Phylogenetic variation in the tolerance and uptake of organic contaminants
Collins, C. D. and Willey, N. J. (2009) Phylogenetic variation in the tolerance and uptake of organic contaminants. International Journal of Phytoremediation, 11 (7). pp. 623-639. ISSN 1522-6514
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To link to this article DOI: 10.1080/15226510902787286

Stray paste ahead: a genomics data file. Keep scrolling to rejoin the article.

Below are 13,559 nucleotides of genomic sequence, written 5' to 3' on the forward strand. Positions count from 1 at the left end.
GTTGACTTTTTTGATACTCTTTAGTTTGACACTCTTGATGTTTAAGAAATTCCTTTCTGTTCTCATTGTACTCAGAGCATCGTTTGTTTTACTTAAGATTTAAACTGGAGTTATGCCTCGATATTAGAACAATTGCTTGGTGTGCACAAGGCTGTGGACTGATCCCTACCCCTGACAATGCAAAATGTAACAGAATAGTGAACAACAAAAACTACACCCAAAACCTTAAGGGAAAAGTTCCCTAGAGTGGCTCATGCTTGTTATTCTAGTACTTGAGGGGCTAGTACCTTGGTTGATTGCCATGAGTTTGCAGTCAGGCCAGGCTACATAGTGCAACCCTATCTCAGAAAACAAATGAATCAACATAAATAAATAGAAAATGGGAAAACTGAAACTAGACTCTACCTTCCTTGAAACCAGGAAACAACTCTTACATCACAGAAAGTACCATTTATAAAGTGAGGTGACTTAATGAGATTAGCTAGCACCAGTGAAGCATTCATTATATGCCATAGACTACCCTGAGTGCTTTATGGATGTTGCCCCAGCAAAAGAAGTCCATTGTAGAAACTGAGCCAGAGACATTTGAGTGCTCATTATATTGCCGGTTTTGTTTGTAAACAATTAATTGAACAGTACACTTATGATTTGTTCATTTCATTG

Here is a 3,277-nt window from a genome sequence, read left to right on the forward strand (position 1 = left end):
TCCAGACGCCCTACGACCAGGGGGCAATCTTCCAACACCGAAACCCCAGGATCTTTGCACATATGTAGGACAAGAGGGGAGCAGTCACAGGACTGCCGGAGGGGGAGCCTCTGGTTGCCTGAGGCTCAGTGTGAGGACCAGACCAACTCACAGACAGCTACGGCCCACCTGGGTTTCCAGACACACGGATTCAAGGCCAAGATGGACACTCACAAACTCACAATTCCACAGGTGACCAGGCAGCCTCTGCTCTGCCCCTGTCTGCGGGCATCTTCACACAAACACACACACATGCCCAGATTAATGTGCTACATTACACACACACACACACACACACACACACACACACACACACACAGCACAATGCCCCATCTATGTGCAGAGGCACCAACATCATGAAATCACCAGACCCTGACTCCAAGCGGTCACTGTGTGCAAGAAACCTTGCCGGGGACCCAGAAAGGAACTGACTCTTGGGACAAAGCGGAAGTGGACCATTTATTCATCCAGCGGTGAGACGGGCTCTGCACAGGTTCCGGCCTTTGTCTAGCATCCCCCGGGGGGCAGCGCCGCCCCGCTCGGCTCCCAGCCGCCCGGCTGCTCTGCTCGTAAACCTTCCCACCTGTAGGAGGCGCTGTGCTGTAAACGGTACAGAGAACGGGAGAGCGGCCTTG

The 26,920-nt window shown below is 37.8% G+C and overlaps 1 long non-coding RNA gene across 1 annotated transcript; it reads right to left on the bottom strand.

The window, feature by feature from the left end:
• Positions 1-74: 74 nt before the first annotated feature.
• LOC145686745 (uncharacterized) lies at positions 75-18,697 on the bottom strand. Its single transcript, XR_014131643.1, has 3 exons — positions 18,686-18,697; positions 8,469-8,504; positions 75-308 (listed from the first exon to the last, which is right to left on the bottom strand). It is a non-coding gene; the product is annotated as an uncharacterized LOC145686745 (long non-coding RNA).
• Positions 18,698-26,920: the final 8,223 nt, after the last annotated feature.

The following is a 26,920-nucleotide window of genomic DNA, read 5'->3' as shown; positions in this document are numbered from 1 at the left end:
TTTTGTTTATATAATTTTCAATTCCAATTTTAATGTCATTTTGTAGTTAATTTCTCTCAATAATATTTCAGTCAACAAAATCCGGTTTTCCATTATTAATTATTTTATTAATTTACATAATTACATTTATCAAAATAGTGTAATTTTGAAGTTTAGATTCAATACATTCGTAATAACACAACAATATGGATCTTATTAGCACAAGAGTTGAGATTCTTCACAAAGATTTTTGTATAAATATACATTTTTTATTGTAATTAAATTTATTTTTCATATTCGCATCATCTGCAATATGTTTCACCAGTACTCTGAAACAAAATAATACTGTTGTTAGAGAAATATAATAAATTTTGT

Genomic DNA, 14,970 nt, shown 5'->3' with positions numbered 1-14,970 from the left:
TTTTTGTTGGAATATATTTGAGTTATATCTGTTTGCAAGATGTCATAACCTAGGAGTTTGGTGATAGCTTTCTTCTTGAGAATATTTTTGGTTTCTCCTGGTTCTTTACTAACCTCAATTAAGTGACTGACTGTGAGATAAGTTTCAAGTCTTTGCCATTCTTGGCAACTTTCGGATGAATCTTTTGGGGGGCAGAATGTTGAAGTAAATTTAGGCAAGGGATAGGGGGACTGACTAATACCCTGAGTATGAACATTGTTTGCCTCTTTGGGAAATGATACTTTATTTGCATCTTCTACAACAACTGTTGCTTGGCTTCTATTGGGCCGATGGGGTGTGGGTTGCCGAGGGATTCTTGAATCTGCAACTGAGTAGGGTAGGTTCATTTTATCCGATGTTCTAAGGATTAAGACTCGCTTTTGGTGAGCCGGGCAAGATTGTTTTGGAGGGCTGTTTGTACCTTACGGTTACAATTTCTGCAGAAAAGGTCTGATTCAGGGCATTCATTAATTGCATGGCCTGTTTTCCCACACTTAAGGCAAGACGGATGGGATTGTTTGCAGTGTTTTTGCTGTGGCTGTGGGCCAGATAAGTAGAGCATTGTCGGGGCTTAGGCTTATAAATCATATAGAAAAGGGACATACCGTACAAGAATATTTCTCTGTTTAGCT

An investigation into the phylogenetic variation of plant tolerance and the root and shoot uptake of organic contaminants was undertaken. The aim was to determine if particular families or genera were tolerant of, or accumulated organic pollutants. Data were collected from sixty-nine studies. The variation between experiments was accounted for using a residual maximum likelihood analysis to approximate means for individual taxa. A nested ANOVA was subsequently used to determine differences at a number of differing phylogenetic levels. Significant differences were observed at a number of phylogenetic levels for the tolerance to TPH, the root concentration factor and the shoot concentration factor. There was no correlation between the uptake of organic pollutants and that of heavy metals. The data indicate that plant phylogeny is an important influence on both the plant tolerance and uptake of organic pollutants. If this study can be expanded, such information can be used when designing plantings for phytoremediation or risk reduction during the restoration of contaminated sites.